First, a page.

Excerpt: National Insecurities, by Deirdre M. Moloney

Historically, race and gender have had the most significant impact on the creation of immigration policy and its outcomes; but those factors have always been intertwined with larger social concerns about foreign policy and national security, the economy, scientific and medical issues, morality, and attitudes about class, religion, and citizenship. Continue Reading Excerpt: National Insecurities, by Deirdre M. Moloney

Isaac Campos: Today’s Synthetic Drugs Provoking New Reefer Madness

Have the recently reported bizarre behaviors related to synthetic drugs been primarily caused by these chemical compounds or by the set and setting of their ingestion? The answer is still unclear, but history and science suggest that anxiety produced by unfamiliarity with these drugs and the accompanying horror stories in the press are probably contributing in some way. Continue Reading Isaac Campos: Today’s Synthetic Drugs Provoking New Reefer Madness

Video: Trailer for ‘Death Row,’ a film by Bruce Jackson and Diane Christian, included in their new book

View the trailer for the documentary film ‘Death Row,’ included in the new book by Bruce Jackson and Diane Christian called ‘In This Timeless Time: Living and Dying on Death Row in America.’ Continue Reading Video: Trailer for ‘Death Row,’ a film by Bruce Jackson and Diane Christian, included in their new book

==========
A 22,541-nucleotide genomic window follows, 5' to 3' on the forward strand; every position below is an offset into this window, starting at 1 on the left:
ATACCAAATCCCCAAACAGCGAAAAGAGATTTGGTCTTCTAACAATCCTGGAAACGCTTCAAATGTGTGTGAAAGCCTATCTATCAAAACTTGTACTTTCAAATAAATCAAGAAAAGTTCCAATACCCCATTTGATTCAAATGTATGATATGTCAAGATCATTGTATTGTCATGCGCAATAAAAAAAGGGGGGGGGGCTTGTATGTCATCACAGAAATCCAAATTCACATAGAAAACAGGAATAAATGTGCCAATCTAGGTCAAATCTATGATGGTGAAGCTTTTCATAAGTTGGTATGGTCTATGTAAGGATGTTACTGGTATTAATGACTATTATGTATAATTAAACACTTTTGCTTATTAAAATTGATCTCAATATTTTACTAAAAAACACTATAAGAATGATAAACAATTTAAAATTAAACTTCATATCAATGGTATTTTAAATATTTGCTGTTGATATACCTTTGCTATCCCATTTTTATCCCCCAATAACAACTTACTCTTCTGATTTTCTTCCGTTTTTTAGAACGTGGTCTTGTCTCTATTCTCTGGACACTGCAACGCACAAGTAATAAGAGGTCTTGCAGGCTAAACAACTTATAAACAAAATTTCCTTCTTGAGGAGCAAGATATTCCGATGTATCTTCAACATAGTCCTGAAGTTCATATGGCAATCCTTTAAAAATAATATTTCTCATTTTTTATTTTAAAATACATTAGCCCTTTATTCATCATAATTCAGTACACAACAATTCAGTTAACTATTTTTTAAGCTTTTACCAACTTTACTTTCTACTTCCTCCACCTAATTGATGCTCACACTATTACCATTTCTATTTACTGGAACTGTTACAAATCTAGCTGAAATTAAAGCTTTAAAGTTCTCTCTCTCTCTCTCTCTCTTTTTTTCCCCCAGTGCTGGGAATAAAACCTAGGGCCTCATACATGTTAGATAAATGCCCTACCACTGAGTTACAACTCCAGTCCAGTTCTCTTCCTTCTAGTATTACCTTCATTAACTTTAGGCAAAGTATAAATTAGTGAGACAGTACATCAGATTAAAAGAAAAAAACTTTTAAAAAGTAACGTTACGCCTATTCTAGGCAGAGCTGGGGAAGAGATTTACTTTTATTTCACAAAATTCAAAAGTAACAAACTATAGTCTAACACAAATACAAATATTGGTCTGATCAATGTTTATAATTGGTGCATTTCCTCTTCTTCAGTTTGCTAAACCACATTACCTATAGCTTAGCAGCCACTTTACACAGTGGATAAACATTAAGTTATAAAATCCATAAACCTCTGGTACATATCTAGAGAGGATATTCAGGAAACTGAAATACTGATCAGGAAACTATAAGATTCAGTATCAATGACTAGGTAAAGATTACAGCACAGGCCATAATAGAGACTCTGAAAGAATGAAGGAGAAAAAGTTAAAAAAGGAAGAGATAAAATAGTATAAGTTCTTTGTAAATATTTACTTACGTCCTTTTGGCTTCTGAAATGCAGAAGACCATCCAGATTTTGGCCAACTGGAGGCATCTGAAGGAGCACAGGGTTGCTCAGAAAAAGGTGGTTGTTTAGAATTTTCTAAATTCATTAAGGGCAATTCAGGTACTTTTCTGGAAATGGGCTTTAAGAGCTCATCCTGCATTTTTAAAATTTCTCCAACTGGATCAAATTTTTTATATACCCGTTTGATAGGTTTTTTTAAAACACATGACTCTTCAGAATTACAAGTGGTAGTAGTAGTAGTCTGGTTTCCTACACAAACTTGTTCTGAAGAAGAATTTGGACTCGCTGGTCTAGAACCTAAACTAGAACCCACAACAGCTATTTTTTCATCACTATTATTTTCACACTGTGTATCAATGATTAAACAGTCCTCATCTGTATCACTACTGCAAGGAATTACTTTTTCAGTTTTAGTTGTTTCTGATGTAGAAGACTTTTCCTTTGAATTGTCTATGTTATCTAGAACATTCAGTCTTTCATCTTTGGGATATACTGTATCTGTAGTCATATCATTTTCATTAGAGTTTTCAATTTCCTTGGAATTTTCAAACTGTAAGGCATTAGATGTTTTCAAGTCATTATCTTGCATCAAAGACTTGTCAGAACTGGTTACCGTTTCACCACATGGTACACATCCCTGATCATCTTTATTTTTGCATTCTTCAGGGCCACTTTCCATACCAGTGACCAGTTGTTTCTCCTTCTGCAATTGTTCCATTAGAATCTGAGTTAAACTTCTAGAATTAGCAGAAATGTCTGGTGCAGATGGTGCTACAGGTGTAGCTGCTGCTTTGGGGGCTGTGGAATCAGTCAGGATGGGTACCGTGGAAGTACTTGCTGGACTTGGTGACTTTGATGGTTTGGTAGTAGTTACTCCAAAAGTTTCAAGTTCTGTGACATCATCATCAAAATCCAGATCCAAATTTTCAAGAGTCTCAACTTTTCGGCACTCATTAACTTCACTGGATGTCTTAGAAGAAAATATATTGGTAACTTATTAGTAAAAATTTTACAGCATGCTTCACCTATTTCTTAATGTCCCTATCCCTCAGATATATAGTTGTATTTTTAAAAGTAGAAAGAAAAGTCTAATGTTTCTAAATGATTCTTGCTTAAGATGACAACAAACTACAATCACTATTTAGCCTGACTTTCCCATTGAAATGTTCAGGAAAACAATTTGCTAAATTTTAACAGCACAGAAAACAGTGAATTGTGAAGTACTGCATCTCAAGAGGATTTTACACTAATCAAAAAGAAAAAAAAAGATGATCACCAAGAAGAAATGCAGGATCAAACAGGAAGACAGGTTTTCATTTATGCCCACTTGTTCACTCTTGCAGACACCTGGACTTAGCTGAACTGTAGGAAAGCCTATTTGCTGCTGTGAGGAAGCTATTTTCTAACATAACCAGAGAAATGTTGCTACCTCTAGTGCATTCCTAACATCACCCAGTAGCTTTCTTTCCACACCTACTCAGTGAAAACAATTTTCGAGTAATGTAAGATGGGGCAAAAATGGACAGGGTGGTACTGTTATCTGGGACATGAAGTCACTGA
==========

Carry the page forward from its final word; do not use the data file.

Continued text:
Sarah S. Elkind: The Allure of an Inefficient Government

“Beltway politics” are not the only barrier to efficiency in government. Despite what they say, the American people have long preferred an inefficient federal government that they could shape rather than an efficient government that they could not. Continue Reading Sarah S. Elkind: The Allure of an Inefficient Government

Sarah S. Elkind: Los Angeles and the History of Air Pollution

We have become so used to hearing of regulations–particularly consumer protections like banking rules or the proposed controls on mercury emissions—as threats to prosperity that it has become nearly impossible to imagine these debates in any other way. But in 1940s Los Angeles, controlling air pollution and creating a healthy environment was understood as essential to prosperity, and the business community led the regulatory effort. Continue Reading Sarah S. Elkind: Los Angeles and the History of Air Pollution

Michael H. Hunt: Afghanistan and an unkind God

Turning our backs on the grim prospects for Afghanistan is part of a long tradition. We drew a veil over the struggle against insurgents in the Philippines. A combination of amnesia and speculative might-have-beens disposed of the Korean stalemate and the Vietnam defeat, and it seems likely the Iraq invasion and occupation will suffer the same fate. Continue Reading Michael H. Hunt: Afghanistan and an unkind God